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Digital Media Receivers Shopping Guide
How to choose the digital media receiver that's right for you
Buying a new in-dash receiver for your car used to revolve around a two basic choices: CD or cassette. But cassettes are a faded memory, and with the advent of MP3 players you might not even own CDs anymore. This fundamental change in how we listen to music has spawned a new category of in-dash player — the digital media receiver.
What's a digital media receiver?
Simply put, a digital media receiver (sometimes referred to as a "mechless" receiver) is a car stereo without a built-in CD player. In the place of a CD player, they sport inputs like USB ports, SD card slots, auxiliary inputs, or dedicated iPod® connections. Most models support manufacturer-specific connections for other peripherals, like satellite radio tuners as well.
|Kenwood's KIV-BT901 features a display and controls that mimic your iPod|
Picking a digital media receiver that suits your style
Start with the obvious — pick a model that fits in your car. Enter your vehicle information in out vehicle selector tool. This will filter out the options that don't fit in your car. Plus, we'll let you know about any necessary installation kits, instructions, and special adapters you may need. Now consider the following questions:
What type of inputs do you need?
Answering this question is the next step in selecting the right digital media receiver. Here's a quick rundown of what to look for.
DIY Installation Help
Make sure you have everything you need to install your new stereo.
We include step-by-step instructions specific to your car, and with most orders, free installation hardware.
A panel removal tool will make the installation easier in most cars and help prevent scratching your dash.
The Posi-Products Car Stereo Connector Kit makes it easy to connect your car's wiring harness to your new car stereo.
Want to continue using your steering wheel audio controls with the new stereo? You'll need a special adapter.
- iPod® and iPhone® controls: Digital media receivers are ideal for iPod users. They're often designed to make it easy to navigate your device's files, and some models even display album art as well as song titles and folder names.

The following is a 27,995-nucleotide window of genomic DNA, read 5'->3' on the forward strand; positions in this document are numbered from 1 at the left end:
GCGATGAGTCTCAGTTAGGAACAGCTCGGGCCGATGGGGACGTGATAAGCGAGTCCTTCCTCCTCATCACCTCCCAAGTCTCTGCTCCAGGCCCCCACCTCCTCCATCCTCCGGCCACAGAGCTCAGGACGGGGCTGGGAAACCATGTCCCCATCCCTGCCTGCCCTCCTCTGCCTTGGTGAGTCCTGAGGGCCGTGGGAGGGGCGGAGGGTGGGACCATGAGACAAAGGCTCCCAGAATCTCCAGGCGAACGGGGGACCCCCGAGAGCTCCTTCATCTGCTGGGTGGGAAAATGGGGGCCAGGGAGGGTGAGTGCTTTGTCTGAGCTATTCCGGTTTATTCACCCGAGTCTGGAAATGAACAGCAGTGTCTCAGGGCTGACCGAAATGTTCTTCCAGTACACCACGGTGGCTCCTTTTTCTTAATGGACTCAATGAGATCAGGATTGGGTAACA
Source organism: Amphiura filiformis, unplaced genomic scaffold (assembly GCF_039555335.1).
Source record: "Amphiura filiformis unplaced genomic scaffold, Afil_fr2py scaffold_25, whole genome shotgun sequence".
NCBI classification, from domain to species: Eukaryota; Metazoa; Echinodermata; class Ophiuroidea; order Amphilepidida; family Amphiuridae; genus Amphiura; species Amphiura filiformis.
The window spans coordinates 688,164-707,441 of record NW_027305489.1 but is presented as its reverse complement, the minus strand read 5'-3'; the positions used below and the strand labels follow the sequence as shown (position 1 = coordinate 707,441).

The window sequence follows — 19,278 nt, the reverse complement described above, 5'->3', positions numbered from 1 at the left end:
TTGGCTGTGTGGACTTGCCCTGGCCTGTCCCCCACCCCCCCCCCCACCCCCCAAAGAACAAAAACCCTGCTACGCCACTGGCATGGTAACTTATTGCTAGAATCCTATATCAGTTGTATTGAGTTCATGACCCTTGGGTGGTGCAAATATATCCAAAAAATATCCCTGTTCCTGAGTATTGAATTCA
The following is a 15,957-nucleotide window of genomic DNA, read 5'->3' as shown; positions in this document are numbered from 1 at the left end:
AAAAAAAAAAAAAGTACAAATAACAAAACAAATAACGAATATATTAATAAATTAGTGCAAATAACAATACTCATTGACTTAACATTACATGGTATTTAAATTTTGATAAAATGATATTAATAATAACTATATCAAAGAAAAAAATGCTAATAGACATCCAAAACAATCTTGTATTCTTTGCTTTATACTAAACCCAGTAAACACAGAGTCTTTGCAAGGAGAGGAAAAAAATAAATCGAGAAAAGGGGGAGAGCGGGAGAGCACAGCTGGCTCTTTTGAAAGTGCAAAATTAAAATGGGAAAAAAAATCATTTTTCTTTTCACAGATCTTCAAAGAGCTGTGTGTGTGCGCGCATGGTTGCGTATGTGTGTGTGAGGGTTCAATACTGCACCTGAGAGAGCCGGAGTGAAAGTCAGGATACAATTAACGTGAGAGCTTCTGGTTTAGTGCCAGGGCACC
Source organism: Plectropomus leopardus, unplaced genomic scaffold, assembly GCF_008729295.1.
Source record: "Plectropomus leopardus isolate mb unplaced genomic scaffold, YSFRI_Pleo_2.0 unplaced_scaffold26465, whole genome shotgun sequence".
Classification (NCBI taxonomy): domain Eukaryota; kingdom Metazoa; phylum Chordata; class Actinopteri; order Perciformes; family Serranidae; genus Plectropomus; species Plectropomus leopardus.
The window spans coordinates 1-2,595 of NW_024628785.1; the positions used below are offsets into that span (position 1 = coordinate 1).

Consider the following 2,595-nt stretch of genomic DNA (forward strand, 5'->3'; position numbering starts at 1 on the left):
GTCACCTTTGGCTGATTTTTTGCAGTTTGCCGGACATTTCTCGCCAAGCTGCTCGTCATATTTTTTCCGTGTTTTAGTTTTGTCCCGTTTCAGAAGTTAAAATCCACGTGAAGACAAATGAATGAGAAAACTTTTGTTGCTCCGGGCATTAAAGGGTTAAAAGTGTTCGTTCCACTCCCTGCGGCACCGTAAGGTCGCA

- USB inputs: USB thumb drives are a great way to store lots of music. Note where the USB input(s) are — front-panel or on a rear cable — so they'll match up to how you want to configure your system. Some models allow Android™ control through the USB input — be sure to check "Details" for all your options when you explore receivers on our website.
- SD card slots: Some digital media receivers come with an SD card slot. If you dig the small size and portability of SD cards, consider looking for this feature.
- Auxiliary inputs: A standard minijack auxiliary input is simple to use and nearly universal. They're great for plug-and-play satellite radios, or as an extra input for another player. Be sure to check location — if you want the most convenience, go for a front-panel input. For a cleaner look, choose one that connects to the rear of the receiver.
- Bluetooth® connectivity: When we think of Bluetooth, we usually think of hands-free calling with mobile phones. But many phones, and some media players, can stream stereo music wirelessly to receivers with Bluetooth capabilities. You'll find Bluetooth built in to some receivers, and as an add-on option with others.
Are you a "set it and forget it" listener or are you a "tweaker"?
Listening options are just one of the things you need to consider when shopping for a car stereo. The other pieces of the stereo are the internal power and preamp sound processing.